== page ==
Sai Selvarajan was born in Sri Lanka and spent his early childhood in Nigeria, moving to Dallas, Texas at nine years old. After graduating from the University of Texas at Arlington with a degree in film and graphic design, Selvarajan created many short films, including Sugarless Tea, which tells the story of two brothers who have not seen each other for over fifty years. Selvarajan talks about the brothers’ story and why he chose to illustrate this short film with watercolor paintings, and what advice he would give to new filmmakers.
Can you tell me a little bit of how you discovered your love of filmmaking?
I was a graphic design major at school and we had to take an Intro Video class as a prerequisite; the second I picked up a video camera, I just knew. I ended up graduating with degrees in Graphic Design and Film/Video
Would you say that your childhood and moving multiple times at a young age has influenced your filmmaking perspective? How so?
For sure. It exposed me to different cultures. I still see the world through those cultures and experiences.
What inspired your trip to India that’s featured in Sugarless Tea?
That particular trip was part religious pilgrimage and part exploration. It was the first time I traveled by myself as an adult to India, so off the bat, it was a new experience and I saw and experienced everything through a new lens.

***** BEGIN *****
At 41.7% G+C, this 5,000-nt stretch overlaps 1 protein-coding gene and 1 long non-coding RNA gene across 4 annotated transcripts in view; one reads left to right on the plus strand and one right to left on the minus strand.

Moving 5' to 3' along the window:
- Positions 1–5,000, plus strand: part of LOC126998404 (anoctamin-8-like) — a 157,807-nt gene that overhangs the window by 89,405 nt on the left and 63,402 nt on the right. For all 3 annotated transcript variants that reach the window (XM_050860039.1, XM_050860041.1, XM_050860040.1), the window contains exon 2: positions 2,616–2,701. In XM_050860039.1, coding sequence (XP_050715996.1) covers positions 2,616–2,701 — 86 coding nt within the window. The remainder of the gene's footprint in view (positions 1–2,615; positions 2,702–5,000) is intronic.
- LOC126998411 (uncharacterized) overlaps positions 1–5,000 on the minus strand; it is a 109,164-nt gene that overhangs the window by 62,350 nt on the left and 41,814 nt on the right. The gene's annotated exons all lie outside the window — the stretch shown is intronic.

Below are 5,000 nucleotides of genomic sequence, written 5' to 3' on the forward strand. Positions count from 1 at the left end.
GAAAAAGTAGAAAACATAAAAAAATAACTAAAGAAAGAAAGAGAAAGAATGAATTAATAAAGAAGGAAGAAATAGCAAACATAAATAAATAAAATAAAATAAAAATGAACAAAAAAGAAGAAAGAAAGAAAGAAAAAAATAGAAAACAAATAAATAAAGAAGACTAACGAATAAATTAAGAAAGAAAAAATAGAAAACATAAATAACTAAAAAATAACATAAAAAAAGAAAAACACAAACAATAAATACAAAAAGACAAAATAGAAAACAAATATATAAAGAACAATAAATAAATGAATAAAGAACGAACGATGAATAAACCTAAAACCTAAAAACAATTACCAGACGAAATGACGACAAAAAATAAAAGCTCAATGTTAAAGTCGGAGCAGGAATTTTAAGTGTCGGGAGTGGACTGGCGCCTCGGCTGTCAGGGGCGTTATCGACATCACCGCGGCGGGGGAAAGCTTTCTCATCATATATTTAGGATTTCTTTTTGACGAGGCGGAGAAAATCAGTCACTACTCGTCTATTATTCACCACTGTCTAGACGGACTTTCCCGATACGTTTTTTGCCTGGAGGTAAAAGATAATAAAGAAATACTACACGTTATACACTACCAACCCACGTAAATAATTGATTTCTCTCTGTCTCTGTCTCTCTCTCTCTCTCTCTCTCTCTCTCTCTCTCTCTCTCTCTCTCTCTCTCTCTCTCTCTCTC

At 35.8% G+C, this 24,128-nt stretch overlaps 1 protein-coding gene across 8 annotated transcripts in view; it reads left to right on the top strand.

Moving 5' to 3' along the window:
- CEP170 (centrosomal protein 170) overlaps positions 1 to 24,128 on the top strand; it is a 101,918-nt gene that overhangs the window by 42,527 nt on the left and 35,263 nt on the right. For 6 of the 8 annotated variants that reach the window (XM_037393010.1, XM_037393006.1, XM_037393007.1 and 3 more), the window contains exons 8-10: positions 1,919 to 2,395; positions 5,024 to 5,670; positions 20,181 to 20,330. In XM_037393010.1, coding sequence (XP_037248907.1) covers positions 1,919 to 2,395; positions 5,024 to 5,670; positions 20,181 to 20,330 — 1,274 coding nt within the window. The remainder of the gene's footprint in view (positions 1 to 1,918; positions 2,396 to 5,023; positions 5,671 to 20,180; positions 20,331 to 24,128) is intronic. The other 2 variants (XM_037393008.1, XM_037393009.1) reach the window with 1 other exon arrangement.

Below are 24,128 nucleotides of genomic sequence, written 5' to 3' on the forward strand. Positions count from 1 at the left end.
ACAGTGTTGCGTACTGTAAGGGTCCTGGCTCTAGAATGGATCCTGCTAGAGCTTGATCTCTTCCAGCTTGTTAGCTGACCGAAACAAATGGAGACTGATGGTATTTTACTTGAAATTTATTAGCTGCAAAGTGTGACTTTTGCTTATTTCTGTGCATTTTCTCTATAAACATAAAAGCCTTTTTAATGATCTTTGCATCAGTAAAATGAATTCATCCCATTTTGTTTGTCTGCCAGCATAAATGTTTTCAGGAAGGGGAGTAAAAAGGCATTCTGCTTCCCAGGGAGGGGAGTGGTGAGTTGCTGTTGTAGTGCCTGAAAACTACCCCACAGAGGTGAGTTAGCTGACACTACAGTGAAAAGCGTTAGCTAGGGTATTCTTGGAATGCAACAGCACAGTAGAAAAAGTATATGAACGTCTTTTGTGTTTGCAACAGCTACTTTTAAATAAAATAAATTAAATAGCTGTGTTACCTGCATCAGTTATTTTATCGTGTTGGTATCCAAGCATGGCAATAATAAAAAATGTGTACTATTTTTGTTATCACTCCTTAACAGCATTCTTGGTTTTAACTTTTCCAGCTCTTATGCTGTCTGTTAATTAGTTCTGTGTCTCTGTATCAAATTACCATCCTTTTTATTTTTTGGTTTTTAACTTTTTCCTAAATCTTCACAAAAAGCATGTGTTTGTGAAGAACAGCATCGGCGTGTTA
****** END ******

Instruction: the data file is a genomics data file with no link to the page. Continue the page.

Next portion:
Why were you so drawn to the story of the brothers who had been separated for over fifty years?
The twin brothers were an allegory for my life. One life outside the United States and one life inside the United States. I started there and added the narrative around that.
Why did you choose to illustrate this short film through a series of watercolor paintings?
My wife is a painter and I’ve always wanted to work with her on a project. The idea came to me of time-lapsing her paintings and so I thought, this script might be the perfect one to try and execute. We did a test painting and it seemed to work, so we went full bore. Also, I work as a fulltime editor at Lucky Post, so when I conceive these short films, one of my goals is how I can make these films happen and still operate at a high level as an editor.
Do you have any advice for aspiring filmmakers? Maybe something you wish you would’ve known when you were first starting out.
Yes, failure is underrated. Keep making films. Keep looking for your voice as a filmmaker. If you fail, then you live and you learn. But just keep making films. Be prolific. Find some truth, and then make a film about it. Rejection sucks, but regrets sucks even more.
Are you working on any projects currently? Could you tell me a little bit about them?
Yes, I am currently on the festival circuit with my latest short film, Audible Static. I grew up with a stutter and this film is about a kid who is dealing with a stutter.
And I currently just started on my next short film, which will be entirely animated. It’s a film about my mother and the ecstasy of Sri-Lankan food.